In 1987, Rocky (played by Joseph Lee Anderson) and Ata have very different visions of how to move forward in some tough economic times. Rocky is shown as, at heart, a salesman — whether he’s selling himself in the ring or selling his family on the idea that more wrestling work is just around the corner for him. Ata is presented as much more pragmatic, continuing to clean houses; her employer/friend Diane has a small part in the episode, and it’s nice as always to see them interact.
Rocky even lends a hand with the cleaning business, but his efforts at getting some in-ring work seem to start and stop with a quick question to Afa and Sika (played by John Tui and Fasitua Amosa) who tell him there’s no work to be found. He shrugs and gets back to working out, while Ata is shown trying to cancel her jazzercise class membership.
When Dewey asks for help with his plans for Karen, Rocky kicks back into salesman mode and tells Dewey that, since he’s been working the gimmick by pretending to be rich, he has to work it even more. Dewey is getting more and more anxious, getting into some new trouble by running up against a football coach at school, Coach Cwik (played by Andrew Buchanan), and by the time he takes Karen out and tries to keep up his charade, it tumbles down in rather decisive fashion.
Finally, Ata delivers a line that, if it were real, could easily be the type of statement made by a parent that would be remembered for a lifetime. She chastises both Rocky and Dewey and tells them to “stop working the gimmick and start working on a solution.”
As the episode comes to a close, Rocky tries harder to fall in line with what the family needs, Dewey offers an apology to Coach Cwik that opens the door to some football opportunities, and even 2032 Dwayne gets his second chance to chow down on a Philly Cheesesteak sandwich.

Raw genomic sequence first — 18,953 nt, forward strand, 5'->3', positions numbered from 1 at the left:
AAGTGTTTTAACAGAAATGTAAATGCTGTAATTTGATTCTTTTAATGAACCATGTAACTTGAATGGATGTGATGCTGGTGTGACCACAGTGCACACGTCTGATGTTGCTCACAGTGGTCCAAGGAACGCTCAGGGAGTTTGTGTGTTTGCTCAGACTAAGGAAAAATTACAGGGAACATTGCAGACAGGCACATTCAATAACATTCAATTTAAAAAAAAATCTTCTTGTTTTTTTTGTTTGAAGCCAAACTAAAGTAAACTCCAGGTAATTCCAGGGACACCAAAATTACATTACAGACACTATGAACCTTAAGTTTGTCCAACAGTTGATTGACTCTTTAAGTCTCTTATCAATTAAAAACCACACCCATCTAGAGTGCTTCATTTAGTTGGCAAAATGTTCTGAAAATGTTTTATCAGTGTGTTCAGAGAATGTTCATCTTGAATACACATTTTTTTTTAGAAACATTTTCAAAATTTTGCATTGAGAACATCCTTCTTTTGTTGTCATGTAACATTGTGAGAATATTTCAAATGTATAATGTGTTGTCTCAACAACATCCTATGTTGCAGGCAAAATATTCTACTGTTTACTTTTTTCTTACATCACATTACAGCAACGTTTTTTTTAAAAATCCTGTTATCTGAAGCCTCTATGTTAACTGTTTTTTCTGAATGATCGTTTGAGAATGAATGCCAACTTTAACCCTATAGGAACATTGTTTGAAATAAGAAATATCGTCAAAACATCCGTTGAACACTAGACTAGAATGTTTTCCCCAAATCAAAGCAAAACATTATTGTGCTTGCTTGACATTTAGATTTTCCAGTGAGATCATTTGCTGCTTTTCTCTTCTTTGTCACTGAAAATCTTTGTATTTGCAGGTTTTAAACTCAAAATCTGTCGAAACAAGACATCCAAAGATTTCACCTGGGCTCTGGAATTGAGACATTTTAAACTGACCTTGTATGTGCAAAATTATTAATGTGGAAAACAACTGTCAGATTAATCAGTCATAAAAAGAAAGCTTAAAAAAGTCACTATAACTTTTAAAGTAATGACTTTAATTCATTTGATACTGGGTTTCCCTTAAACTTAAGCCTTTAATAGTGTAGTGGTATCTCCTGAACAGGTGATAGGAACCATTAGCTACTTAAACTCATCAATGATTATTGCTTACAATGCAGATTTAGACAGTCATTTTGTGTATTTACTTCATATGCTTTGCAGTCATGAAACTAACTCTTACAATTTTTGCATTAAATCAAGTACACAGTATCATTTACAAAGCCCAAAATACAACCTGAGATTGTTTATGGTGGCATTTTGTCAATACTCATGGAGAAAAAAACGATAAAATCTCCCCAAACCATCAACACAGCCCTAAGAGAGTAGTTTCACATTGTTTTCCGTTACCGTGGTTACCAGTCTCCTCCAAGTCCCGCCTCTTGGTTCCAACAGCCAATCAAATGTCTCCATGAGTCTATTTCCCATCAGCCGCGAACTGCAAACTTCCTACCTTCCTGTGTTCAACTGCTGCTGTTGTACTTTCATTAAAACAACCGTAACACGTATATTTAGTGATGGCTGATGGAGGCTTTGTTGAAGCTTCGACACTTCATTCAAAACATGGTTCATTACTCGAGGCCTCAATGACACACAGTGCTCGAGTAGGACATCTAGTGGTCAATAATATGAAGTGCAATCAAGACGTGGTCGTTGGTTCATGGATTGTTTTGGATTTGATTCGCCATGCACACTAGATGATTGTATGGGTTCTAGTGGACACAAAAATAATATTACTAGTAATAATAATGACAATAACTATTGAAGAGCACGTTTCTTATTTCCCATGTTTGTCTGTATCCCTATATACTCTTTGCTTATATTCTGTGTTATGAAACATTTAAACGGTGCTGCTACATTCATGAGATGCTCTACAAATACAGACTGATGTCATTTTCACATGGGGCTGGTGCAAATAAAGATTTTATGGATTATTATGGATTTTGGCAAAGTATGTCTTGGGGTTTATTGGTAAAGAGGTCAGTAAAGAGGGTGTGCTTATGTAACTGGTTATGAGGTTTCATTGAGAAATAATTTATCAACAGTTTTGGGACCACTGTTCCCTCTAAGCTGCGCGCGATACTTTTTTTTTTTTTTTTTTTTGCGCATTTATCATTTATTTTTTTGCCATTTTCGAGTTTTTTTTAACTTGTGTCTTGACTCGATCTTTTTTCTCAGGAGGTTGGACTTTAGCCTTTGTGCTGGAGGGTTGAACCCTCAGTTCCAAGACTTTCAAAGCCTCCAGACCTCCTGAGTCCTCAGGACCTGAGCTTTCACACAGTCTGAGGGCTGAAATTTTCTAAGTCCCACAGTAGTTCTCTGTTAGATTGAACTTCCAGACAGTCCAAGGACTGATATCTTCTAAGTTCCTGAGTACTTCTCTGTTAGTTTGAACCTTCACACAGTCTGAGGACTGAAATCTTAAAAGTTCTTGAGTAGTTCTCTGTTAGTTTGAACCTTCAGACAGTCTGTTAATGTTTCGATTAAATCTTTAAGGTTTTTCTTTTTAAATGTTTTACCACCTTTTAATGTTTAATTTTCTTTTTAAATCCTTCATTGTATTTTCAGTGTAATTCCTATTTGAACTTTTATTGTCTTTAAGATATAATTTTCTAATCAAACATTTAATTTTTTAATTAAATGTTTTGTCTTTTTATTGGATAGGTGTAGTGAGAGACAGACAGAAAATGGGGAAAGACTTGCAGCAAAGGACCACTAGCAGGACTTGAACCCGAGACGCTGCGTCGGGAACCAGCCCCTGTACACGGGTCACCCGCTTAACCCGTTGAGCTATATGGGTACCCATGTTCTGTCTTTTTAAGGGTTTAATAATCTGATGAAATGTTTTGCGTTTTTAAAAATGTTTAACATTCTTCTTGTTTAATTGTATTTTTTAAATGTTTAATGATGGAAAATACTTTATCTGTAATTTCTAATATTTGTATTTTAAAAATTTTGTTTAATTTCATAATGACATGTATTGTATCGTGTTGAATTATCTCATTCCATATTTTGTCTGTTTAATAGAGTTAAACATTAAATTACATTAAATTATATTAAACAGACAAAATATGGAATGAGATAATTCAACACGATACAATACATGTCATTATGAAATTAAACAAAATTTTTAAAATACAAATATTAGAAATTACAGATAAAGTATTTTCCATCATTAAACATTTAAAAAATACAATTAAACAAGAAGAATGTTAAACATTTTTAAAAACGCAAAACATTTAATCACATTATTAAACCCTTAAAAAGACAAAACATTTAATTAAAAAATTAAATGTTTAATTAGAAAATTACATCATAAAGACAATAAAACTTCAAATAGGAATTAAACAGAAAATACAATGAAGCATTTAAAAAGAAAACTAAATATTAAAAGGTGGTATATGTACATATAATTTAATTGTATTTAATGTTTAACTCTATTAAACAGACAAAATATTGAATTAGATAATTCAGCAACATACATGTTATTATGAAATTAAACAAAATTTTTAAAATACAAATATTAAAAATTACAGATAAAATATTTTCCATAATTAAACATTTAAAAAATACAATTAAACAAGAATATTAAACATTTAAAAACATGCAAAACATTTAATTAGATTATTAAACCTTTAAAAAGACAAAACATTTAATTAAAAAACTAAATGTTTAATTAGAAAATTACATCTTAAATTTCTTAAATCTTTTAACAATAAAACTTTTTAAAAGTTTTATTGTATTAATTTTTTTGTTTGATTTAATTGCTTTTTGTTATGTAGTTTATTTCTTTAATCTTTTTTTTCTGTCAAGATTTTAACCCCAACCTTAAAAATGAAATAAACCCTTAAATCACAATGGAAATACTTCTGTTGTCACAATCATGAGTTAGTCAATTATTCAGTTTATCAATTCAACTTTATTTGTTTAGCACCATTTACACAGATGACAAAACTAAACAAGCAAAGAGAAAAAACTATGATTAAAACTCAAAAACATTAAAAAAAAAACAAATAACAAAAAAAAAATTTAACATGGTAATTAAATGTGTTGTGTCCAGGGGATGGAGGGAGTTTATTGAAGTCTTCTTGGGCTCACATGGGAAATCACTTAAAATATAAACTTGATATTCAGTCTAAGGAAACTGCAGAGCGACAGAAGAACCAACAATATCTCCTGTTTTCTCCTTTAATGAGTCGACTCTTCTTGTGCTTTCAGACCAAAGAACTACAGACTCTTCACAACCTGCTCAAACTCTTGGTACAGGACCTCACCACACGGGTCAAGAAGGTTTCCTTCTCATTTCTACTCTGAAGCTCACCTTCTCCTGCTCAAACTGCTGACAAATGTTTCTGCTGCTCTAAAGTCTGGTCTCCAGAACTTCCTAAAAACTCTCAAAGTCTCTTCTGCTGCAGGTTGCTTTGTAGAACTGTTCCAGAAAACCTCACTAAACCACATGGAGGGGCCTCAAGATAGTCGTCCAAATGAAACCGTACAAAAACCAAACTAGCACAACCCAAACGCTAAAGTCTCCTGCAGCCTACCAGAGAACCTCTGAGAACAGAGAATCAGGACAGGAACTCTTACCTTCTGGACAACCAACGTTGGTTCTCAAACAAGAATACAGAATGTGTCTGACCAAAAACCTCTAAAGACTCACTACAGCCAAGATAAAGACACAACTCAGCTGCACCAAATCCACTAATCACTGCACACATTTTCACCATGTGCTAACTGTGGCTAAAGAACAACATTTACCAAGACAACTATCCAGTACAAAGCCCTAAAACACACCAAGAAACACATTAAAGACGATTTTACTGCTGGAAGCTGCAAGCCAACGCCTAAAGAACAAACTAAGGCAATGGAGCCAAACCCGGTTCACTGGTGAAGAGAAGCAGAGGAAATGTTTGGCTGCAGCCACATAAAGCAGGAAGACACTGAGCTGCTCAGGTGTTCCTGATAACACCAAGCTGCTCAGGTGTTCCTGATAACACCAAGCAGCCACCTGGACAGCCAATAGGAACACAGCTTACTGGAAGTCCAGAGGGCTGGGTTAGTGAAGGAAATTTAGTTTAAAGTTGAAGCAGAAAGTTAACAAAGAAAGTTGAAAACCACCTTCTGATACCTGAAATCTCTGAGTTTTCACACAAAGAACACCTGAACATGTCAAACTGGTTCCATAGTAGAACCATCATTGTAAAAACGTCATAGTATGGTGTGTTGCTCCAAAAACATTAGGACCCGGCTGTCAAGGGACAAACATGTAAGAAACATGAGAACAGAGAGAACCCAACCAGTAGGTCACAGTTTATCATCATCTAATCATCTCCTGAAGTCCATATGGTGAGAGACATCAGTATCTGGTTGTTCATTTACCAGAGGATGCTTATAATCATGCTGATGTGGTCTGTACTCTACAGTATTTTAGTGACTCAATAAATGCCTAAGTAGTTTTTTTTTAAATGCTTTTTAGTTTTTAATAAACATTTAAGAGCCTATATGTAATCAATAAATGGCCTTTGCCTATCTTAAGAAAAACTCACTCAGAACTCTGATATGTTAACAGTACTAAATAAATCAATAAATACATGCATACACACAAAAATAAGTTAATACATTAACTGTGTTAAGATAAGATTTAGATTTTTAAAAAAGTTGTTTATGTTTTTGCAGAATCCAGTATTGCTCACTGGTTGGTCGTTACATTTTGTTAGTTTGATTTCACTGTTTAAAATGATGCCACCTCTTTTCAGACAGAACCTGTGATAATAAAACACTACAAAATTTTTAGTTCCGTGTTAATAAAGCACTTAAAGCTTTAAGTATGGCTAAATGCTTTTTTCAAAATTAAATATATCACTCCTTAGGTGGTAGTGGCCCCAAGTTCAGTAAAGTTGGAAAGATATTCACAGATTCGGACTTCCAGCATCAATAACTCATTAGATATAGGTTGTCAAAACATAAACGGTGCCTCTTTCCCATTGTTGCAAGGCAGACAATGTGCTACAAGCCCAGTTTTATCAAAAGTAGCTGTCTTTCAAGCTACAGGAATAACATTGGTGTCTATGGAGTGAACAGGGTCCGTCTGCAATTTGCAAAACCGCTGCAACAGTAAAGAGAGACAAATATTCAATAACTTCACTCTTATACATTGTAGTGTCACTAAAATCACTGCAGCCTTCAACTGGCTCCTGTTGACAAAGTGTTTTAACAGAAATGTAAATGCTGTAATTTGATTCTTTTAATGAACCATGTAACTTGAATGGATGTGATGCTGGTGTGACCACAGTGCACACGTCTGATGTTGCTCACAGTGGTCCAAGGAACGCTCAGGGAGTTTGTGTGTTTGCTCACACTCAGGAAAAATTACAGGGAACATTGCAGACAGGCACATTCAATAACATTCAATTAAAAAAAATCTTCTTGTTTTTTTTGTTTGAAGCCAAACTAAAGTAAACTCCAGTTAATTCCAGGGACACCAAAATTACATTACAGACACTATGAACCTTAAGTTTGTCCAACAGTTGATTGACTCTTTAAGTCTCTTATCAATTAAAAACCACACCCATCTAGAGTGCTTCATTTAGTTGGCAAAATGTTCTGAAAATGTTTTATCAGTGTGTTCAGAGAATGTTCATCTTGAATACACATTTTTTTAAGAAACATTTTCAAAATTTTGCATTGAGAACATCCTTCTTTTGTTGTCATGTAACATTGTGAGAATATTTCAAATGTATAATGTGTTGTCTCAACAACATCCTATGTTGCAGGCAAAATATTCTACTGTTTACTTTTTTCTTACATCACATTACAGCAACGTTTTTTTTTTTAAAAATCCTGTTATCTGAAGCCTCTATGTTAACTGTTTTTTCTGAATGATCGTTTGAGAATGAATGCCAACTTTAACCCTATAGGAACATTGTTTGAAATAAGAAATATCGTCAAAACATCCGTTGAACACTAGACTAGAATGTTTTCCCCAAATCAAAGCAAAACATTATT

Which is where you can see Bruno Lauer pop up.
In a lengthy Instagram post in December of 2020, while filming Young Rock, Johnson pulled Lauer in to tell the story about how Bruno had put him up when he was younger, and then again when he was starting into wrestling. Lauer was even involved in the real life story of Johnson obtaining his first car, which was fictionalized in the premiere episode, and at this point in the video Johnson reveals that he is gifting a new truck to Lauer as a means of returning a favour.
You can check out the video here for the whole story.
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Again, while the tale of young Dwayne Johnson taking up residence in Bruno Lauer’s trailer clearly isn’t quite what the show has in mind for presenting impactful moments, giving Lauer a guest spot is a nice tribute to someone that played a big part in Johnson’s success story.
Next week, we should be returning to 1982 and the bulk of the wrestling-focused storytelling.
- NBC’s Young Rock page
- Dwayne ‘The Rock’ Johnson and family story archive
- Slam Wrestling’s Young Rock review and interview archive